Barbara Goldberg, raised in Forest Hills, New York, is a first generation American, her parents having fled Europe during the Holocaust. She graduated Phi Beta Kappa in philosophy from Mount Holyoke College. She went on to receive an MA from Yeshiva University in Education for the Disadvantaged, an MEd from Columbia University in Psychology of School Learning and an MFA in Poetry from American University, Washington, DC. She is the author of seven books of poetry, including three in Hebrew translation. Goldberg’s work appears in such journals as American Poetry Review, Best American Poetry, The Gettysburg Review, Poetry and The Paris Review.
Among her books:
The Royal Baker’s Daughter, recipient of the Felix Pollak Prize in Poetry, judged by David St. John (University of Wisconsin Press, 2008); Marvelous Pursuits, recipient of the Snake Nation Poetry Award, judged by David Kirby (Snake Nation Press, 1995); Cautionary Tales, recipient of the Camden Poetry Prize, judged by Linda Pastan (Dryad Press, 1990); Berta Broadfoot and Pepin the Short: A Merovingian Romance, with original wood engravings by Rosemary Feit Covey (The Word Works and Porcupine’s Quill, 1986).
Israeli Love Poems, translated from the Hebrew by Barbara Goldberg and Moshe Dor (Shirim, 2012); Scorched by the Sun: Poems of Moshe Dor, translated from the Hebrew by Barbara Goldberg and Moshe Dor, supported by a grant from the Institute for the Translation of Hebrew Literature (The Word Works, 2012); The Fullness Thereof: Poems by Moshe Dor, translated from the Hebrew by Barbara Goldberg and Moshe Dor (Dryad Press, 2002); The Fire Stays in Red: Poems by Ronny Someck, translated from the Hebrew by Barbara Goldberg and Moshe Dor (University of Wisconsin Press/Dryad Press, 2002); After the First Rain: Israeli Poems on War and Peace, foreword by former Israeli Prime Minister Shimon Peres (University of Syracuse Press in association with Dryad Press, 1998); The First Yes: Poems on Communicating, editor (American Speech-Language-Hearing Foundation/Dryad Press, 1997); The Stones Remember, recipient of the Witter Bynner Foundation Award (The Word Works, 1991).
Goldberg is the recipient of numerous awards, including two fellowships from the National Endowment for the Arts, grants from the Maryland State Arts Council and the Emily Dickinson Award for “Fortune’s Darling,” judged by Andrew Hudgins. Other awards include the Armand G. Erpf Award from the Translation Center, Columbia University; two PEN Syndicated Fiction Project Awards, selected by Grace Paley and Mary Lee Settle; and other national awards for feature writing and speechwriting. She has been Director of the Editorial Board of The Word Works, Editor for Poet Lore, and Poet-in-Residence in Howard County, Maryland. Among her residencies are Yaddo, MacDowell Colony, VCCA and the Artists’ Residence in Herzliya, Israel. Goldberg has taught poetry, translation and speechwriting at Georgetown University, University of Maryland and the Writer’s Center, Bethesda, Maryland. She has also often collaborated with the composer Judith Shatin, William R. Kenan, Jr. Professor at the University of Virginia and founder and Director of the Virginia Center for Computer Music. Works include Amulet; For the Birds; Jefferson, in His Own Words; Marvelous Pursuits; Singing the Blue Ridge; and Songs of War and Peace.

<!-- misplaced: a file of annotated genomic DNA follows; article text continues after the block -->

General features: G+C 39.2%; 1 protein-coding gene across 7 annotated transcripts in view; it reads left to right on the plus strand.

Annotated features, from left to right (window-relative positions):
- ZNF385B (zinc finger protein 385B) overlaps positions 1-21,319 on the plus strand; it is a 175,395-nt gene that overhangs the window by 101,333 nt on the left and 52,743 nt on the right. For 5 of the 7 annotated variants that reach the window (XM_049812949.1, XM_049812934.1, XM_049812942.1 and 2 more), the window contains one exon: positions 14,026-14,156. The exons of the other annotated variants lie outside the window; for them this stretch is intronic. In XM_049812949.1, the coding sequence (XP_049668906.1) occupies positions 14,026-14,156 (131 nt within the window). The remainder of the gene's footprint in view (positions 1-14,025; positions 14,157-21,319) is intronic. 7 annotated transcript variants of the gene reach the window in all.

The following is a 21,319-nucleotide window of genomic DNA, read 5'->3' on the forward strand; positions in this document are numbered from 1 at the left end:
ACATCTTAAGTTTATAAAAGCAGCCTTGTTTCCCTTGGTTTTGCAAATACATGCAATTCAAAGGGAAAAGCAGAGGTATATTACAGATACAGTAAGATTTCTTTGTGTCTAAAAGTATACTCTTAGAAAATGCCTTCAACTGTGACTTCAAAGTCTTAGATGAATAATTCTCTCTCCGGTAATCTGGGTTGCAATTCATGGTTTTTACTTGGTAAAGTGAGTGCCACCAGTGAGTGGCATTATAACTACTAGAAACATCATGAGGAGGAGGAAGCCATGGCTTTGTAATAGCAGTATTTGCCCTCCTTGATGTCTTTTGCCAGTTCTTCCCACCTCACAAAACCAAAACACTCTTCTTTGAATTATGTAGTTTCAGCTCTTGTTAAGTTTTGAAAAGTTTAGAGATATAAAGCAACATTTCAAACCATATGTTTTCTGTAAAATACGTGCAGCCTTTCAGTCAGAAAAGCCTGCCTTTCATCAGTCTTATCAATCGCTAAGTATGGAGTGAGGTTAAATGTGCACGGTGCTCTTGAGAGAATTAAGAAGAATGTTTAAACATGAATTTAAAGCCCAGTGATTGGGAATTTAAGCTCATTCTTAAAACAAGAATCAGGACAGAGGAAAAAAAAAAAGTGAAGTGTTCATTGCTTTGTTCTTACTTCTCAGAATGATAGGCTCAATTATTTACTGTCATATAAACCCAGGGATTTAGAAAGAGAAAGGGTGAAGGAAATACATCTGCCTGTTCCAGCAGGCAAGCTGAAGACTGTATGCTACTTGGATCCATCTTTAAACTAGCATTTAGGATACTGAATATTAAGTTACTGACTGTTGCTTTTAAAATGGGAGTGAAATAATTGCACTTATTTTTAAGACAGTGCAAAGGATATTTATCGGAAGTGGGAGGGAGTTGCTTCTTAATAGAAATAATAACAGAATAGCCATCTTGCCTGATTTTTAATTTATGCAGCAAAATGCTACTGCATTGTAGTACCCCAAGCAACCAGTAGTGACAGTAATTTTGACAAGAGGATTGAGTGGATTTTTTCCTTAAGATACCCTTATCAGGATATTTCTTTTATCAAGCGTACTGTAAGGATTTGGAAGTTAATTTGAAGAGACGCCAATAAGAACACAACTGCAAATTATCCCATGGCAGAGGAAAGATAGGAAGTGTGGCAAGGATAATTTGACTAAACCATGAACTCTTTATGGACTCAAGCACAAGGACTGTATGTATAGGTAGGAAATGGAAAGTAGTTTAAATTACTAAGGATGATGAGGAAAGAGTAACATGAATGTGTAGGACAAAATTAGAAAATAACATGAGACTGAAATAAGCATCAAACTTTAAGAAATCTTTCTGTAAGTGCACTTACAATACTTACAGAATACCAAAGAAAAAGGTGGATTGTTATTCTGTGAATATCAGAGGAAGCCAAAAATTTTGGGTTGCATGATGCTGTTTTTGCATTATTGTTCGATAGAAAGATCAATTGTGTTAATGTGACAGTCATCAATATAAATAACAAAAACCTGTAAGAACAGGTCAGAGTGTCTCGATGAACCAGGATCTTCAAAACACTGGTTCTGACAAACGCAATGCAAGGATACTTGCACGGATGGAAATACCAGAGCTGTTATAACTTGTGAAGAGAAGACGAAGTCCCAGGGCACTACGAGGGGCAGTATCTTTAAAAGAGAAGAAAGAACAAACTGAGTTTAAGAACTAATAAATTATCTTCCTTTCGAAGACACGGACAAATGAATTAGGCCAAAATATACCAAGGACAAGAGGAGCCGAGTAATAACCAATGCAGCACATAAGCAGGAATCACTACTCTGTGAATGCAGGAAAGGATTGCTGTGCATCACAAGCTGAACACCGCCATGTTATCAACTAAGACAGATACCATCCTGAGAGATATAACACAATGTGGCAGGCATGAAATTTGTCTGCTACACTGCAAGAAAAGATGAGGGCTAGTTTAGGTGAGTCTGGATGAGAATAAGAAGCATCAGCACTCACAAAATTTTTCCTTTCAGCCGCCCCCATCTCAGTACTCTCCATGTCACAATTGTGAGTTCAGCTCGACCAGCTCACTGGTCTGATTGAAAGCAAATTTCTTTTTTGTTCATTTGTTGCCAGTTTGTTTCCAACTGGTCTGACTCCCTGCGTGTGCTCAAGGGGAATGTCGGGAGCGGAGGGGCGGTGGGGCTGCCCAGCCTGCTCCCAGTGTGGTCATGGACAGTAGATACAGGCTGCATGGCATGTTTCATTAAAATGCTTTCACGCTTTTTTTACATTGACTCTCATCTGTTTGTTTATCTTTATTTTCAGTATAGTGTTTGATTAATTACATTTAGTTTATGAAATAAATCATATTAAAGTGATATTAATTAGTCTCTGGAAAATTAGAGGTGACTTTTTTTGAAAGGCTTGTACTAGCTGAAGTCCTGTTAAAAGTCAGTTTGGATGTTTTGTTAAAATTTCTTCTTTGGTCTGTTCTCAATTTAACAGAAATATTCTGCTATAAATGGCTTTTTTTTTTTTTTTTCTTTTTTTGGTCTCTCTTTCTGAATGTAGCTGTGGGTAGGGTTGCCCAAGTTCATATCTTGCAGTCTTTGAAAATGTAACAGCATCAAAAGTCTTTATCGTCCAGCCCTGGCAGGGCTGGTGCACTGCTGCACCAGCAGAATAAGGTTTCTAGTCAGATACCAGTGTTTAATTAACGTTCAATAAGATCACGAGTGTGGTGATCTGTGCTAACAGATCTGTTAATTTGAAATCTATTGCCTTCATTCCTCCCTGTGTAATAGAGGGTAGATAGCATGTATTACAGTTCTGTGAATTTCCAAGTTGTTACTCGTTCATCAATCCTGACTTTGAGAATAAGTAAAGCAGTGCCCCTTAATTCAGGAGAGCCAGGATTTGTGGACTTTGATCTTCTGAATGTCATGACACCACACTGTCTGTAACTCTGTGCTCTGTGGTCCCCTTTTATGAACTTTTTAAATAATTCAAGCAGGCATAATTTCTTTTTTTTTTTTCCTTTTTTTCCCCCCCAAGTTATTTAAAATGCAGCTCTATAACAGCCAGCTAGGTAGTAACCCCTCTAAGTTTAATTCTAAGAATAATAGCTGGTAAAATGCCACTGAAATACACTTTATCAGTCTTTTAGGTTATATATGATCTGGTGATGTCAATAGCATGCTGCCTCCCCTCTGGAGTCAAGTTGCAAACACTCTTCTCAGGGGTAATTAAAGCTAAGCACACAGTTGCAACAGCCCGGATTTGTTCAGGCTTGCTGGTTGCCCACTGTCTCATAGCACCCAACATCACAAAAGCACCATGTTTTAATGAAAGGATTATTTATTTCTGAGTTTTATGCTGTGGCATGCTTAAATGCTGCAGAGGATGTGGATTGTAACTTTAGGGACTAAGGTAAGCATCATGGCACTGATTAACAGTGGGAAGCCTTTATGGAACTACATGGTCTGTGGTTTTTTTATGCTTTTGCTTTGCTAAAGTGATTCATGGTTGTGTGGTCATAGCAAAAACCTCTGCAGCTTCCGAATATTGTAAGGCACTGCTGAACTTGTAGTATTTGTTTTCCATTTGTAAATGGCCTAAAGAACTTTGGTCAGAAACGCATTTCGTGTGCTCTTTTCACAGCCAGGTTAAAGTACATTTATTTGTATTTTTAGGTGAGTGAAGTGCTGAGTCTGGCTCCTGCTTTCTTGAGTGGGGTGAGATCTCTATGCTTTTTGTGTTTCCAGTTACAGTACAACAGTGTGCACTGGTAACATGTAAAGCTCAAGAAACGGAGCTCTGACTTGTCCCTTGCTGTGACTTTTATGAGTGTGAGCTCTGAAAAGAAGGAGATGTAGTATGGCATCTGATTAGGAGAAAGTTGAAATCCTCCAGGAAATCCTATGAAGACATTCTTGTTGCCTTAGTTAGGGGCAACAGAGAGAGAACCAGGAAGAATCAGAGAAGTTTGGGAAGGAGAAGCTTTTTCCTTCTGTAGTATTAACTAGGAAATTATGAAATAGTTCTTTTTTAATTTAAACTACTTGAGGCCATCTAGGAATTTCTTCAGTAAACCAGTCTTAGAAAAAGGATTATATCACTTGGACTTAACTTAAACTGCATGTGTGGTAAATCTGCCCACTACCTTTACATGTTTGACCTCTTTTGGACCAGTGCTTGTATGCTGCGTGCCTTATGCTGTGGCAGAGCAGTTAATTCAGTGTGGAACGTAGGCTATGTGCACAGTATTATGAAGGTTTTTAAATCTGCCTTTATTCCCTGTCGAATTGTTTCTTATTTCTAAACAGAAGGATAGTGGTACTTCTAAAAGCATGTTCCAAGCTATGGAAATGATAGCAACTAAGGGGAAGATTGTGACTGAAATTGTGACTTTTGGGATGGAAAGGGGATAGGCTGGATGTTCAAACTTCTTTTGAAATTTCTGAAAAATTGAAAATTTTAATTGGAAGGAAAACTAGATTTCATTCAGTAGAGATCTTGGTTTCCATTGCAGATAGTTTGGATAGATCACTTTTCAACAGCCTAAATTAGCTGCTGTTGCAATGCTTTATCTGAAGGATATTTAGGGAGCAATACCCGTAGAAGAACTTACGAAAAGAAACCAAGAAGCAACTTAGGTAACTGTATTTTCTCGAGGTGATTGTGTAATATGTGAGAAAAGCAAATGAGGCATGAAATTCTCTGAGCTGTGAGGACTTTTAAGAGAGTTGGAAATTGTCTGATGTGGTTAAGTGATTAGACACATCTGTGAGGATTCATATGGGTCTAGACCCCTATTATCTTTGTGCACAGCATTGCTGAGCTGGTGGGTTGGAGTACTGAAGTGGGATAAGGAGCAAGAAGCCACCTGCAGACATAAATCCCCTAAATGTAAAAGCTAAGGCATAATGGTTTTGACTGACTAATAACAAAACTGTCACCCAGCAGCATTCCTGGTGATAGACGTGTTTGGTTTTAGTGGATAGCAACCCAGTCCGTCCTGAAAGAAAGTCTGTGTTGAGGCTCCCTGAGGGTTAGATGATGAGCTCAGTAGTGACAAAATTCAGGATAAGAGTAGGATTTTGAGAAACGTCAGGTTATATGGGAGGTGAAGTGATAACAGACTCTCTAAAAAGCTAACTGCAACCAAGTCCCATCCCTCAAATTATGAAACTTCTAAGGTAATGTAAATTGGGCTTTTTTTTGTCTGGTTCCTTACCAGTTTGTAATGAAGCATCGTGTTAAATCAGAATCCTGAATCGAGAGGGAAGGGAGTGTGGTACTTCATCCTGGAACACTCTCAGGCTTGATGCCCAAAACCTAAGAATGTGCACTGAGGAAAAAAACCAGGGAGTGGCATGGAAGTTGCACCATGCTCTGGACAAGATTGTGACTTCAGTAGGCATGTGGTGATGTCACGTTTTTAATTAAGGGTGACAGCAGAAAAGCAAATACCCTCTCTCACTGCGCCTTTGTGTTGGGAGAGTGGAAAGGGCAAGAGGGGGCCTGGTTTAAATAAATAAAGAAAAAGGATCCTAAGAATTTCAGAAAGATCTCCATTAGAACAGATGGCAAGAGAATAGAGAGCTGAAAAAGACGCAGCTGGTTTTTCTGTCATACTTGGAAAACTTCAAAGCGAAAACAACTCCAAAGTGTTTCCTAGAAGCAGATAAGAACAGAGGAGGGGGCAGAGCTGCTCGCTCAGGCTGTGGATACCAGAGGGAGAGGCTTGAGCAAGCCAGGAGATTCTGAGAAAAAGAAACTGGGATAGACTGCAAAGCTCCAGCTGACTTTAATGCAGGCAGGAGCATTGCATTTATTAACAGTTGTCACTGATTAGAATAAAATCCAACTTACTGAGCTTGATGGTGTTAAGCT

Goldberg worked for CBS News as a ghostwriter for Harry Reasoner’s radio broadcasts. Other employers include the American Speech-Language-Hearing Association and AARP, where she was a senior speechwriter. Goldberg is visiting writer in the MFA program at American University. She lives in Chevy Chase, Maryland.
Barbara Goldberg's papers are housed at the University of Maryland in the Special Collections. https://digital.lib.umd.edu/archivesum/actions.DisplayEADDoc.do?source=MdU.ead.litms.0098.xml&style=ead
Beltway Poetry Quarterly: http://www.beltwaypoetry.com/poetry/poets/names/goldberg-barbara/
Written by Barbara Goldberg in 2013